Thursday, June 15, 2006
"Womens Rights" (Sign)
"Your sister is a [b]...*, mother [f]...!!*" (first line, top right)
"I will show you what women's freedom means!!" (second line, top right)
"*Unfortunately we cannot mention these words." (bottom right)
(New York, June 15, 2006) – Iran must investigate the police beating of hundreds of women’s rights activists during a peaceful demonstration in Tehran on Monday, Human Rights Watch said today. The organization called on the government to release those detained after the police attack on protestors.
Eyewitnesses told Human Rights Watch that police and intelligence agents lined Haft Tir Square in downtown Tehran hours before the start of the planned demonstration on June 12. As the demonstrators assembled, the security forces immediately started to beat them with batons, sprayed them with pepper gas, marked the demonstrators with color spray, and took scores into custody.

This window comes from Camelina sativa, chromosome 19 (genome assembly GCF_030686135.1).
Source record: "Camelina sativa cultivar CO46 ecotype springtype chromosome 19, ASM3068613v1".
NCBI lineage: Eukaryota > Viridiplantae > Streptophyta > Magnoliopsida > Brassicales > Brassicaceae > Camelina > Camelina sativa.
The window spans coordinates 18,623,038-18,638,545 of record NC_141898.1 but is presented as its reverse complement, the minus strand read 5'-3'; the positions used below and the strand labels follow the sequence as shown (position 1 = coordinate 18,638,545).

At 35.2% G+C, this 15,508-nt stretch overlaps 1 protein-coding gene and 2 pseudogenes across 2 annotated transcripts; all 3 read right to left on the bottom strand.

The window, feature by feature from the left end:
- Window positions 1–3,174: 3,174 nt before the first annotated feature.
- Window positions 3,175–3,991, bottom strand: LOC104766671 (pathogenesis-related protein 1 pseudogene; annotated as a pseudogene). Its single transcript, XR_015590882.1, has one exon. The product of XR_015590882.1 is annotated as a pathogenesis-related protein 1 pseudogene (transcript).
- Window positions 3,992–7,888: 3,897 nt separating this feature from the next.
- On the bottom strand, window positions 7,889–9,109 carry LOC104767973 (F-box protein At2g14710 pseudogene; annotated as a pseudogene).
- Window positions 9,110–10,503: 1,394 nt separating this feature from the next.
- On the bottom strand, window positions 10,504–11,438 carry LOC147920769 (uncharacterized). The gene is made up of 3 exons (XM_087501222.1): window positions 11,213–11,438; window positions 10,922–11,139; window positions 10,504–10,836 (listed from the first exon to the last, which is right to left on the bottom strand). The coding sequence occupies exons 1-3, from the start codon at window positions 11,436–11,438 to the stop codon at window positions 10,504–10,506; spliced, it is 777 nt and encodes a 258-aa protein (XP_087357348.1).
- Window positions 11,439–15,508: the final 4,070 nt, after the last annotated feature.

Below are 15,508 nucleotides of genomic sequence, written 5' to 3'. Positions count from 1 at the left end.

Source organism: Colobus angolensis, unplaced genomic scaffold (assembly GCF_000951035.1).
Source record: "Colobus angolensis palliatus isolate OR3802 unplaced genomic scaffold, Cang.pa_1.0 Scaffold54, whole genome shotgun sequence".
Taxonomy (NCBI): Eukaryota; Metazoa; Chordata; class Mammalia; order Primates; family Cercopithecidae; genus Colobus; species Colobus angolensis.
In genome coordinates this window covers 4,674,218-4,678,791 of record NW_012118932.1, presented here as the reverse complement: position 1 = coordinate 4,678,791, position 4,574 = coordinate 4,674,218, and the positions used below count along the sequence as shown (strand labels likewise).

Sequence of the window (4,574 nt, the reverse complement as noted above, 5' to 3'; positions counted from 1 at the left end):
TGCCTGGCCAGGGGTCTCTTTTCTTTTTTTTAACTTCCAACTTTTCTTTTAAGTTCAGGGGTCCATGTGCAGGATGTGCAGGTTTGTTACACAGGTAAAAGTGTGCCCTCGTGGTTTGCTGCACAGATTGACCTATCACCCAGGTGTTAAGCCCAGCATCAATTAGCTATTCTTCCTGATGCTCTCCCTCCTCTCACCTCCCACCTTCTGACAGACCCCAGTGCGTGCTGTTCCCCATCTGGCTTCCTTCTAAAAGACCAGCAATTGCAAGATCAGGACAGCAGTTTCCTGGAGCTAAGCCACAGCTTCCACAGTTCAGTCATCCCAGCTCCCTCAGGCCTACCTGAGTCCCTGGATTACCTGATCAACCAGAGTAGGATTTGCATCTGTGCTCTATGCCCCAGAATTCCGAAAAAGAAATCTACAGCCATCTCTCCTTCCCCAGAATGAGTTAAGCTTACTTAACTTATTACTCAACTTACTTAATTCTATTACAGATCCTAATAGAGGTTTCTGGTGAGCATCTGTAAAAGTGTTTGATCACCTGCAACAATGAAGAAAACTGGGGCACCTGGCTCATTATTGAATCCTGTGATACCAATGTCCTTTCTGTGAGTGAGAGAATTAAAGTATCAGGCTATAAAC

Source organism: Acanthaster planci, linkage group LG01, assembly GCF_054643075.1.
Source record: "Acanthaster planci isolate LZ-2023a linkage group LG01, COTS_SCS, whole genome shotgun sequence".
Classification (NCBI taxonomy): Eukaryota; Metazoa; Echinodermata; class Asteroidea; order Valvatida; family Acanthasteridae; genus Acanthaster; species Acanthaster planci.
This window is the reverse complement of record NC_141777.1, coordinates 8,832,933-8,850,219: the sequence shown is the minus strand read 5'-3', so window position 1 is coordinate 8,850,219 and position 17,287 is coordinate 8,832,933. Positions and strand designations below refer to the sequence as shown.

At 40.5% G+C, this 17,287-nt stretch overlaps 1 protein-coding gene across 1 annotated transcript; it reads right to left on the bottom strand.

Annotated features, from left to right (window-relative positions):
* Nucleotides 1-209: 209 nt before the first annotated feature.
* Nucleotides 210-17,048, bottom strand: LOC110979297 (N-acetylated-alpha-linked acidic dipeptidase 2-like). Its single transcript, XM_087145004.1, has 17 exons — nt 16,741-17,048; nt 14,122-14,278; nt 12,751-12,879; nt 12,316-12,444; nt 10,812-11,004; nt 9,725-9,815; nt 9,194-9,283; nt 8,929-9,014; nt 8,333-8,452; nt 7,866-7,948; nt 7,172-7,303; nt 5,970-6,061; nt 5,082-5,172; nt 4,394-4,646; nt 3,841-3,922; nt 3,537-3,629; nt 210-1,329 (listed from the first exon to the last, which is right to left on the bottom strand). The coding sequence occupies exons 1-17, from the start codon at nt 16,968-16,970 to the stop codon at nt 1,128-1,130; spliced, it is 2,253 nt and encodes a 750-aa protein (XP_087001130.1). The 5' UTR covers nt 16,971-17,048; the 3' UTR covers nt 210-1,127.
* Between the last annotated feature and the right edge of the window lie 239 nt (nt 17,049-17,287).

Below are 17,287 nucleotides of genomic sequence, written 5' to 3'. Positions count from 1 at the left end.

“The Iranian government has again shown its utter contempt for basic freedoms like the right to peaceful assembly,” said Sarah Leah Whitson, director of Middle East and North Africa division at Human Rights Watch. “The authorities should free those arrested at once and find out who’s behind the police violence.”
On Tuesday, Jamal Karimirad, a spokesman for the Judiciary, confirmed that security forces arrested 70 people, 42 women and 28 men, to prevent the demonstration from taking place. He said the Judiciary is charging the detainees with “participation in an illegal assembly.”